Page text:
February 12, 1999
Comptroller Warns that H.R. 10 Would Undermine Safety of National Banking System
The provisions advocated by the Fed "would deprive banks of the opportunity to diversify their revenue flows by capturing the benefits of business opportunities generated by the banks' day-to-day banking activities, and instead would divert those revenue flows to the holding company where they would be unavailable to the bank," he said in testimony before the House Committee on Banking and Financial Services.
That format would inevitably weaken banks — which are backed by the Federal deposit insurance funds and ultimately the taxpayer — by forcing them to use their resources to capitalize and fund holding company affiliates. In the event of a failure, the Federal Deposit Insurance Corporation would be unable to cushion its losses by selling off profitable subsidiaries.
Mr. Hawke noted that the Federal Reserve would mandate that new activities be conducted only in holding company affiliates regulated by the Fed.
"We support giving institutions the freedom to choose the affiliate or subsidiary format, in either case subject to exactly the same strong safety and soundness protections for the bank," he added.
Mr. Hawke also pointed out a number of "inexplicable anomalies and inconsistencies in the Fed position." For example:
State banks are free to conduct through subsidiaries any activities authorized by their states with the approval of the FDIC. A number of activities, including the underwriting of securities and annuities, have been approved and the legislation would not roll back that authority for state banks.
Any U.S. bank can conduct activities abroad through subsidiaries subject to Fed approval and the Fed has consistently permitted securities underwriting as a permissible activity with no apparent concern for safety and soundness threats.
Foreign banks can engage in a broad range of activities in the U.S. through bank subsidiaries. In fact, a significant percentage of the bank securities affiliates approved by the Fed have been direct subsidiaries of foreign banks.
"In light of these precedents, a very heavy burden rests on those who would single out national banks for the kind of discriminatory treatment that HR 10 proposes —- and I submit that burden has not been carried," Mr. Hawke said.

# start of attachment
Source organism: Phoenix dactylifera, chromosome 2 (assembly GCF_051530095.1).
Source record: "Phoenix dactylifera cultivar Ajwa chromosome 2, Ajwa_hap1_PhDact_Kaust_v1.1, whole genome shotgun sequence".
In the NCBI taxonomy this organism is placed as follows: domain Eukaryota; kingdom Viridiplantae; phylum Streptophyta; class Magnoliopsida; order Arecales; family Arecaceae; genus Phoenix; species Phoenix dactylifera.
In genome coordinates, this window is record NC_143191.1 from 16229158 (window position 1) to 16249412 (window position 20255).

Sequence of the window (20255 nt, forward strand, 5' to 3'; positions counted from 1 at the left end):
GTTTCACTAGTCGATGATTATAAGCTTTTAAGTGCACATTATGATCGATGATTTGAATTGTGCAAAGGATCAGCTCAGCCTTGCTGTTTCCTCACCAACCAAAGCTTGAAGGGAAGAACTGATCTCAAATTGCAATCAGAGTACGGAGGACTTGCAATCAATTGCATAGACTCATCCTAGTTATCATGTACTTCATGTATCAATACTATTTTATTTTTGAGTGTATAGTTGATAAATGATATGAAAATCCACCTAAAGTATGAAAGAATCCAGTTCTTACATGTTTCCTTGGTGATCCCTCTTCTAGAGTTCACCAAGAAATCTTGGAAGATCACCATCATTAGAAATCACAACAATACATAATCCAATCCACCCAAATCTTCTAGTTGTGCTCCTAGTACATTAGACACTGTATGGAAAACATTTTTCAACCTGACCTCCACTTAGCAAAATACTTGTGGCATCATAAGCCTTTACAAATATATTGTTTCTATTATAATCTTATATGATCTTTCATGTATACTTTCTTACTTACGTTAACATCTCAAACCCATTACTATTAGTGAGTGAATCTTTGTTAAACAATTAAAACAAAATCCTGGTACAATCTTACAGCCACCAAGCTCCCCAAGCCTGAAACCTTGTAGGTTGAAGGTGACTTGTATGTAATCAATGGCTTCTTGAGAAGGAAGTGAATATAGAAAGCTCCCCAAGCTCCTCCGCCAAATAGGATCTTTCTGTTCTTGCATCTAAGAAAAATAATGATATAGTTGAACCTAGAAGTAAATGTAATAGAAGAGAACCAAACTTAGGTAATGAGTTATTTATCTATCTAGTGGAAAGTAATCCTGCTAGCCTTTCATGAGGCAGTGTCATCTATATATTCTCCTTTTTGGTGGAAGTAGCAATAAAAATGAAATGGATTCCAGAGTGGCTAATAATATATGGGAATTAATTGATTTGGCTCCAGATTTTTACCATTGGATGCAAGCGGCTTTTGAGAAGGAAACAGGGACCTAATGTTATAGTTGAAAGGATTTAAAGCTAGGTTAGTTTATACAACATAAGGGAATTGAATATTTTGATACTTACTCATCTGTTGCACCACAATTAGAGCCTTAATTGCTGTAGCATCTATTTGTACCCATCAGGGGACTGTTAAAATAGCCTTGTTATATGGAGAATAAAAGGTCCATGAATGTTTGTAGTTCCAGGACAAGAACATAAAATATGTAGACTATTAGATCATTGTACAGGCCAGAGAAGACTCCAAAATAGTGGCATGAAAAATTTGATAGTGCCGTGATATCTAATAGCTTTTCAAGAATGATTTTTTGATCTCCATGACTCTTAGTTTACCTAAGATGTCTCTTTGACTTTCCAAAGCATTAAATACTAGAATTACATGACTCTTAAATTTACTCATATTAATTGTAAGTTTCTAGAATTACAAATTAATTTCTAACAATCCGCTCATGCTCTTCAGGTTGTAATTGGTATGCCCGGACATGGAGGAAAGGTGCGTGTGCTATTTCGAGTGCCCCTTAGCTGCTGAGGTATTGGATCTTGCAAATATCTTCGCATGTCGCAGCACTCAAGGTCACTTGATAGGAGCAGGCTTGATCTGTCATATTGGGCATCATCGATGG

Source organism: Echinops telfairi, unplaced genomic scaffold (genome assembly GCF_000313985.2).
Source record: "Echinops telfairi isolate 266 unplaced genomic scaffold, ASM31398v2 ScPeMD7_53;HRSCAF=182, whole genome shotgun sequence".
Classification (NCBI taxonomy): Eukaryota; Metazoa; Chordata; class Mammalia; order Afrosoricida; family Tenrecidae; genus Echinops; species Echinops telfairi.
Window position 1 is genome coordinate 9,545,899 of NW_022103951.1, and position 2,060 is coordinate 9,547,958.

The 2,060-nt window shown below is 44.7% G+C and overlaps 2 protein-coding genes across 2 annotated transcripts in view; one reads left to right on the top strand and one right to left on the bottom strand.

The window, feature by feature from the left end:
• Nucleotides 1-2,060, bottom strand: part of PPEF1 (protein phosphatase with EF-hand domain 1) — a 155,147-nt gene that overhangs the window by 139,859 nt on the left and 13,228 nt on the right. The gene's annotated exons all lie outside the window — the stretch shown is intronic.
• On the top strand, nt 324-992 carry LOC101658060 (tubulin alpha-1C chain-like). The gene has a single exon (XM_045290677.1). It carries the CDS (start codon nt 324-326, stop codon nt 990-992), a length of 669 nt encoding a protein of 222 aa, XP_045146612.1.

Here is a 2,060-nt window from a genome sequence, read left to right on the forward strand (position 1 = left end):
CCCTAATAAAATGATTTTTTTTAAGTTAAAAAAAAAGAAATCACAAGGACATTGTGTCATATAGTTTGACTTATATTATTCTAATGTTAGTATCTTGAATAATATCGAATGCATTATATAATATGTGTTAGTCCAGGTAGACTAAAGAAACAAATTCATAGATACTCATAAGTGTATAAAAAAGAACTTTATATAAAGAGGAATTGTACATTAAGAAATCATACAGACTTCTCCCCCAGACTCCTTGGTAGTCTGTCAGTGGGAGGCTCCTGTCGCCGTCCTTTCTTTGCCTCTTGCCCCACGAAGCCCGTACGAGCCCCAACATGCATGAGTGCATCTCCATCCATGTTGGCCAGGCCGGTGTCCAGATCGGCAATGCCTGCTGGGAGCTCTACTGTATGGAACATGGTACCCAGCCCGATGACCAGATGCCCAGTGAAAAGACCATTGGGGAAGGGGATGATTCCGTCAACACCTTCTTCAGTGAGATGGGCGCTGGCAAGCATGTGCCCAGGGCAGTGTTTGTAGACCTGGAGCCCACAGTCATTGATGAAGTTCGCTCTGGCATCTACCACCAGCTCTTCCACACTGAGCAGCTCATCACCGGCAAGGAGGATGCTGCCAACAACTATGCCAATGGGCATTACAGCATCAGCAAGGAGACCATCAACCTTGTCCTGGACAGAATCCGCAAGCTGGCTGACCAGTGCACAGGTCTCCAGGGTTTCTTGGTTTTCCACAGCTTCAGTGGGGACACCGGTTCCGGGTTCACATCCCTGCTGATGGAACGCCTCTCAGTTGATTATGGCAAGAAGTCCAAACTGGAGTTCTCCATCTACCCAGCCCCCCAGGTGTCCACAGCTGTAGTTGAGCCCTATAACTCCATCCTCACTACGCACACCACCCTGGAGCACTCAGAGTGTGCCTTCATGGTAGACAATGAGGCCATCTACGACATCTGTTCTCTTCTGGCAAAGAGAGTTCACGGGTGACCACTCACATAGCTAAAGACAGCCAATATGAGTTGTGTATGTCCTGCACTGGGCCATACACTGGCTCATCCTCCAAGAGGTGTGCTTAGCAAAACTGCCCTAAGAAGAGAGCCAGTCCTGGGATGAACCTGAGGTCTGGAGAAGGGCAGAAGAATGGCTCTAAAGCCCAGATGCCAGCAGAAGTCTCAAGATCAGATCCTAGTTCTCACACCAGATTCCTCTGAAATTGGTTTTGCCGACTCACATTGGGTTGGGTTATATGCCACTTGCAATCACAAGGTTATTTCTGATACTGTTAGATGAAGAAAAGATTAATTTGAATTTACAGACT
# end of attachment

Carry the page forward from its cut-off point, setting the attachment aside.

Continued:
Mr. Hawke also took issue with the Fed's argument that direct bank subsidiaries would unfairly benefit from a "safety net" subsidy. Even if such a subsidy exists — which is a matter of great dispute — it would benefit a holding company affiliate as much as a bank unit, he said.
The Comptroller noted that the same protective firewalls would apply to the bank subsidiary as to the holding company affiliate. A bank would be unable to invest any more in a subsidiary than it would be able to pay in dividends to the holding company and any such equity investments would be deducted from a bank's regulatory capital for the purpose of determining compliance with capital standards. Thus, the effect on regulatory capital would be exactly the same as the payment of a dividend.
Moreover, he said, "if a subsidy does exist, funds do not need to move at all within the company.
"The existence of a subsidy at any place in the structure benefits the consolidated organization and the organization can allocate the benefit of that subsidy in a variety of ways to whatever element of the organization it chooses," he said.
However, real world experience demonstrates that banking organizations do not behave as though a subsidy exists.
Mr. Hawke said the Fed's view that holding companies would "wither and die" if banks were allowed to engage in new activities through subsidiaries is not shared in the marketplace.
"But if anyone has any concern at all in this regard, there is a simple answer," he said. "Congress can require that any bank over a specified size — $1 billion, $5 billion or $10 billion — that wants to exercise newly authorized activities through an op sub must continue to maintain a holding company and be regulated as such by the Fed. This will have little or no practical impact on any institution and will assure that the Fed's present role is preserved."